This dive site is not exactly to the south of the island, but slightly to the southeast. To get your bearing right, the only boat jetty in Sipadan is facing just about north. Access to South Point dive site is by boat for about 15 minutes from the main beach at Sipadan. Dive depth is between 15-20 metres.
Overall, I found that the dive was somewhat less spectacular compared to Midreef or Barracuda Point. The visibility was also poor at slightly less than 10 metres.
Just as I descended to a depth of 15 metres, I was greeted by a large school of gold-band fusilier (Caesio caerulaurea) and longfin bannerfish (Heniochus acuminatus). Along the slope of the reef crest were a number of white-tip reef shark (Mano lalakea) which frequent the area. As usual, there were about two or three green turtles (Chelonia mydas) grazing for coral polyps on the sea floor.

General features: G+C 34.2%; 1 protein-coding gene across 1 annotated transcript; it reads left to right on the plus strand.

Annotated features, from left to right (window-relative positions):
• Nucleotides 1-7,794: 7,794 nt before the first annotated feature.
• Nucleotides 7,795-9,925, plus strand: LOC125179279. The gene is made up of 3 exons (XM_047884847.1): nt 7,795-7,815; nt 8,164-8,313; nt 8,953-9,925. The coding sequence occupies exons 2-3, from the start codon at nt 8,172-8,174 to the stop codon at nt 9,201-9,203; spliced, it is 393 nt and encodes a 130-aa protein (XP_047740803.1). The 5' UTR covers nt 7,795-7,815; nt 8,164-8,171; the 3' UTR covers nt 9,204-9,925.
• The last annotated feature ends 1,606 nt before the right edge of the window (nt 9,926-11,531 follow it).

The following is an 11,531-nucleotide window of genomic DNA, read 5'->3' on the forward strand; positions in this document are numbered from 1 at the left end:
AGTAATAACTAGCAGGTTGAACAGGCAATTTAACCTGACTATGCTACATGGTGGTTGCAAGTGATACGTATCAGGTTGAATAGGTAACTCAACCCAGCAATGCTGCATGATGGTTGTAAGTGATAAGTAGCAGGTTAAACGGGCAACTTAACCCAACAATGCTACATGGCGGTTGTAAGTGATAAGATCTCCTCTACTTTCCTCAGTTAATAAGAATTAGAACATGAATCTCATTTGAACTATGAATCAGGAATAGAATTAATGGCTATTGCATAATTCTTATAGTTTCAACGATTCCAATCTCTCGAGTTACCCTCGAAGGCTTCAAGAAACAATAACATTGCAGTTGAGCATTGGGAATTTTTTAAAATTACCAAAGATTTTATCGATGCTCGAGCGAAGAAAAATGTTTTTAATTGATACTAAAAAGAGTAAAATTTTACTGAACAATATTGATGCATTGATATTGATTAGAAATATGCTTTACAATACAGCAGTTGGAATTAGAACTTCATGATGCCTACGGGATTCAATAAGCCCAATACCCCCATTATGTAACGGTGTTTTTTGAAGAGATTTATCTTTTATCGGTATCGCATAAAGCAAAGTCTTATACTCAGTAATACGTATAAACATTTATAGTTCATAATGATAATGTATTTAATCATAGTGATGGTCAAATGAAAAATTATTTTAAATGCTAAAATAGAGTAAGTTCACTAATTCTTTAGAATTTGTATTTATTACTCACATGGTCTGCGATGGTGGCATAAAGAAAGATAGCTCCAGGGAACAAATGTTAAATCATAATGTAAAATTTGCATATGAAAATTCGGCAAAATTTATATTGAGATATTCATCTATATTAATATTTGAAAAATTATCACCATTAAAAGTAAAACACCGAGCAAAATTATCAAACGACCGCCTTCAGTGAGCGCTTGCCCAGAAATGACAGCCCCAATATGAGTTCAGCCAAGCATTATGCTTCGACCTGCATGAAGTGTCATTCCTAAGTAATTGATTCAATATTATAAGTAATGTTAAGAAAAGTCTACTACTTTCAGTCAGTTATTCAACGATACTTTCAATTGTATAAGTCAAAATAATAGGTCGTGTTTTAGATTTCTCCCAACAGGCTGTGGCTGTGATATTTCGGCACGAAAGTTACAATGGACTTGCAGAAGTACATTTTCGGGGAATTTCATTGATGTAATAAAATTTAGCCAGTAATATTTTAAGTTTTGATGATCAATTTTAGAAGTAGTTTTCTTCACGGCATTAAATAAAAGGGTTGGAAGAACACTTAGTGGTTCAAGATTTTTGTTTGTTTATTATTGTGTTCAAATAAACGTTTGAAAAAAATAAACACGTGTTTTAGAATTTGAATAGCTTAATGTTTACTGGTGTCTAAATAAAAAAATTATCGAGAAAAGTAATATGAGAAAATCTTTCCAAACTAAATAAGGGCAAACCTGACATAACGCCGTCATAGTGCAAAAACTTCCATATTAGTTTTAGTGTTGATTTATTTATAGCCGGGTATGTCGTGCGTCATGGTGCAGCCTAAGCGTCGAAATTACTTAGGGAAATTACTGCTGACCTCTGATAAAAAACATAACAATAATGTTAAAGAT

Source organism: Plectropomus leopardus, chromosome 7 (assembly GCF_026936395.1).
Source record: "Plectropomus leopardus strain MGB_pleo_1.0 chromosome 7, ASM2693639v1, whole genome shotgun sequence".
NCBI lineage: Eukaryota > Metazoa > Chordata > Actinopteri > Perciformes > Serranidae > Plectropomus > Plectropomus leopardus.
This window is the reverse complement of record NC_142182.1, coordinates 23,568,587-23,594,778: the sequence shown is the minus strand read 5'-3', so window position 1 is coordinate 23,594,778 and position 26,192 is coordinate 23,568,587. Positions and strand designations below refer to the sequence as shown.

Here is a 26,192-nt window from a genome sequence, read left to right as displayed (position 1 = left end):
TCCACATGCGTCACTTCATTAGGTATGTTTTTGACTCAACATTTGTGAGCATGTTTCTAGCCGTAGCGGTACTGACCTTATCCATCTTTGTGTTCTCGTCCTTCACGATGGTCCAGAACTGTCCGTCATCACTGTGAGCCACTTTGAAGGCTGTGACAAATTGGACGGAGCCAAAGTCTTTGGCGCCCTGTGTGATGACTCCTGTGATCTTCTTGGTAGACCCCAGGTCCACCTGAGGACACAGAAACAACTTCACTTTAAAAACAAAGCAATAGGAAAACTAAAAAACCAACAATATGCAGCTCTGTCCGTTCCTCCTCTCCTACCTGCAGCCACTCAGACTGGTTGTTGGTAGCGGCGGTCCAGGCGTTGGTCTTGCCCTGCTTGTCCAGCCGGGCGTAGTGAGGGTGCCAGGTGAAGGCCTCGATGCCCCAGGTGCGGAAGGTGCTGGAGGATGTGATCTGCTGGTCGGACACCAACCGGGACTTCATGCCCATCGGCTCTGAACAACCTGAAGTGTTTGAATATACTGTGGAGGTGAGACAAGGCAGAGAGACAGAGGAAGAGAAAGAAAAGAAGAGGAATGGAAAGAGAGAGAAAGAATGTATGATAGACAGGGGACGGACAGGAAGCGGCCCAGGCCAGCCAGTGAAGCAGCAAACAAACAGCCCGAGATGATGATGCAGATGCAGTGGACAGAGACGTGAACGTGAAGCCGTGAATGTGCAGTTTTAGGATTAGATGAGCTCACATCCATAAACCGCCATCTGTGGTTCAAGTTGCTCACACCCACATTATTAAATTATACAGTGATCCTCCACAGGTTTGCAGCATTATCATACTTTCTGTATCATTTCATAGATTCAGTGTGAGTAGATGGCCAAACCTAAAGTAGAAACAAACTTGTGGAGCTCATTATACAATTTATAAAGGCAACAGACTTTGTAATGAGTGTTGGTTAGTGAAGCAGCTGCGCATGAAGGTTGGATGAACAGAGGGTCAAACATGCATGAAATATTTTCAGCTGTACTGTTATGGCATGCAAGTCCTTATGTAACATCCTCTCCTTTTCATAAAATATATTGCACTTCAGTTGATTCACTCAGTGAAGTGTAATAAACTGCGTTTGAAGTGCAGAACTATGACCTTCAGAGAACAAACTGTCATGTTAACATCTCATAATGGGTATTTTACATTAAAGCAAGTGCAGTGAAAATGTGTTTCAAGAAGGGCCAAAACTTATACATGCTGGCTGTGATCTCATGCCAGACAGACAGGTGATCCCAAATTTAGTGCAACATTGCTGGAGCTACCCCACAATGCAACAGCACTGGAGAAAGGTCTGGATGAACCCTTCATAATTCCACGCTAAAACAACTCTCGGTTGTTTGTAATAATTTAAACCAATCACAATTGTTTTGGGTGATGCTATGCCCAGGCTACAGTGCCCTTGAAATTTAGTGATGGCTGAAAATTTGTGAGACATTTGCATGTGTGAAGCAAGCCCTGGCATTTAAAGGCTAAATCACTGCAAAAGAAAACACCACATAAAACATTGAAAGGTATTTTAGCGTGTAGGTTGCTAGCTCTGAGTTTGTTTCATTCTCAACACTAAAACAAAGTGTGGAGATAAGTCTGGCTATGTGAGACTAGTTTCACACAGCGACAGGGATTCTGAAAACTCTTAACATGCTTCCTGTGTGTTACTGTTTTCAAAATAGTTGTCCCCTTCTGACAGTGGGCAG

There were a few spots where I could see the giant black-spotted moray eel (Gymnothoras javanicus). When it comes to tropical marine fish, South Point did offer some decent varieties, such as blue-faced angelfish (Pomacanthus xanthometopon, also known as yellowface angelfish), a rare humphead wrasse (Cheilinus undulatus, or also known as Napoleon wrasse), spotted unicornfish (Naso vlamingii, also known as bignose unicornfish) with the male one having distinguished elongated caudal rays, black-tail butterflyfish (Chaetodon austriacus), sleek/black-tongue unicornfish (Naso hexacanthus), horned bannerfish (Heniochus varius), redfin lattice soldierfish (Myripritis violacea), gold saddle rabbitfish (Siganus guttatus), etc.
The coral variety too was rather subpar. The bulk of the reef scenes was made of hard corals from Acropora sp., Montipora sp., Millepora sp., Bennett's feather of stars (Oxycomanthus bennetti), spiral wire coral of Cirrhipathes sp., some dendronephthya soft corals, sea fans, etc.